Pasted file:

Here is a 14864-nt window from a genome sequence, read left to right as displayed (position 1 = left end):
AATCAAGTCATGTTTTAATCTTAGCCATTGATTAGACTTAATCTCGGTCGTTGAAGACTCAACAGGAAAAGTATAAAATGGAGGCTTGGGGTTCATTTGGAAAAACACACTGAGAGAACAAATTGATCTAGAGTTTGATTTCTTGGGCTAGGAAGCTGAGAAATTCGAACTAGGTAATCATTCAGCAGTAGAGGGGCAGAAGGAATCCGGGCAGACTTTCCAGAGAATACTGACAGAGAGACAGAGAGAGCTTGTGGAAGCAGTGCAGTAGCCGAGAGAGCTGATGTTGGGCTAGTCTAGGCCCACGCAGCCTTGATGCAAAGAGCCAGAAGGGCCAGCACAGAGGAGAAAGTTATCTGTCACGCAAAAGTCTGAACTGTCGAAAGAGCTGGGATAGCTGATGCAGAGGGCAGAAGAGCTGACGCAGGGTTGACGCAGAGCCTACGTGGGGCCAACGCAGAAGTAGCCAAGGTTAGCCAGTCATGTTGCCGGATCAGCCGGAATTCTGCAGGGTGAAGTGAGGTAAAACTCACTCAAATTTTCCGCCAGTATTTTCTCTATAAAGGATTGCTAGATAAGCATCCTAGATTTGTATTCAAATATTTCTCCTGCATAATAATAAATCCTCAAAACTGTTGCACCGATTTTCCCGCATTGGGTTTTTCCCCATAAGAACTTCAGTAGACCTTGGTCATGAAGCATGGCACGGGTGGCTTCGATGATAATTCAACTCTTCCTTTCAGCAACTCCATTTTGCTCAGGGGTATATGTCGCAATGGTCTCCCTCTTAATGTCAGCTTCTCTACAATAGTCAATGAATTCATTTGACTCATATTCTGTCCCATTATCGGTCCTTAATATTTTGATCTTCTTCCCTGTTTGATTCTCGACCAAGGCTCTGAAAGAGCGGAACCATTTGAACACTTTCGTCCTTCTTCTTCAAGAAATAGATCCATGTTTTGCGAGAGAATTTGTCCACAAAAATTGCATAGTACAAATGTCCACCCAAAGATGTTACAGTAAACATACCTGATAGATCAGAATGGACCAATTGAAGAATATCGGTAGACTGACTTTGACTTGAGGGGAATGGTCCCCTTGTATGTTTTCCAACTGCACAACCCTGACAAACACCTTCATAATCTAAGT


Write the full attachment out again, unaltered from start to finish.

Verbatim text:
Here is a 14864-nt window from a genome sequence, read left to right as displayed (position 1 = left end):
AATCAAGTCATGTTTTAATCTTAGCCATTGATTAGACTTAATCTCGGTCGTTGAAGACTCAACAGGAAAAGTATAAAATGGAGGCTTGGGGTTCATTTGGAAAAACACACTGAGAGAACAAATTGATCTAGAGTTTGATTTCTTGGGCTAGGAAGCTGAGAAATTCGAACTAGGTAATCATTCAGCAGTAGAGGGGCAGAAGGAATCCGGGCAGACTTTCCAGAGAATACTGACAGAGAGACAGAGAGAGCTTGTGGAAGCAGTGCAGTAGCCGAGAGAGCTGATGTTGGGCTAGTCTAGGCCCACGCAGCCTTGATGCAAAGAGCCAGAAGGGCCAGCACAGAGGAGAAAGTTATCTGTCACGCAAAAGTCTGAACTGTCGAAAGAGCTGGGATAGCTGATGCAGAGGGCAGAAGAGCTGACGCAGGGTTGACGCAGAGCCTACGTGGGGCCAACGCAGAAGTAGCCAAGGTTAGCCAGTCATGTTGCCGGATCAGCCGGAATTCTGCAGGGTGAAGTGAGGTAAAACTCACTCAAATTTTCCGCCAGTATTTTCTCTATAAAGGATTGCTAGATAAGCATCCTAGATTTGTATTCAAATATTTCTCCTGCATAATAATAAATCCTCAAAACTGTTGCACCGATTTTCCCGCATTGGGTTTTTCCCCATAAGAACTTCAGTAGACCTTGGTCATGAAGCATGGCACGGGTGGCTTCGATGATAATTCAACTCTTCCTTTCAGCAACTCCATTTTGCTCAGGGGTATATGTCGCAATGGTCTCCCTCTTAATGTCAGCTTCTCTACAATAGTCAATGAATTCATTTGACTCATATTCTGTCCCATTATCGGTCCTTAATATTTTGATCTTCTTCCCTGTTTGATTCTCGACCAAGGCTCTGAAAGAGCGGAACCATTTGAACACTTTCGTCCTTCTTCTTCAAGAAATAGATCCATGTTTTGCGAGAGAATTTGTCCACAAAAATTGCATAGTACAAATGTCCACCCAAAGATGTTACAGTAAACATACCTGATAGATCAGAATGGACCAATTGAAGAATATCGGTAGACTGACTTTGACTTGAGGGGAATGGTCCCCTTGTATGTTTTCCAACTGCACAACCCTGACAAACACCTTCATAATCTAAGT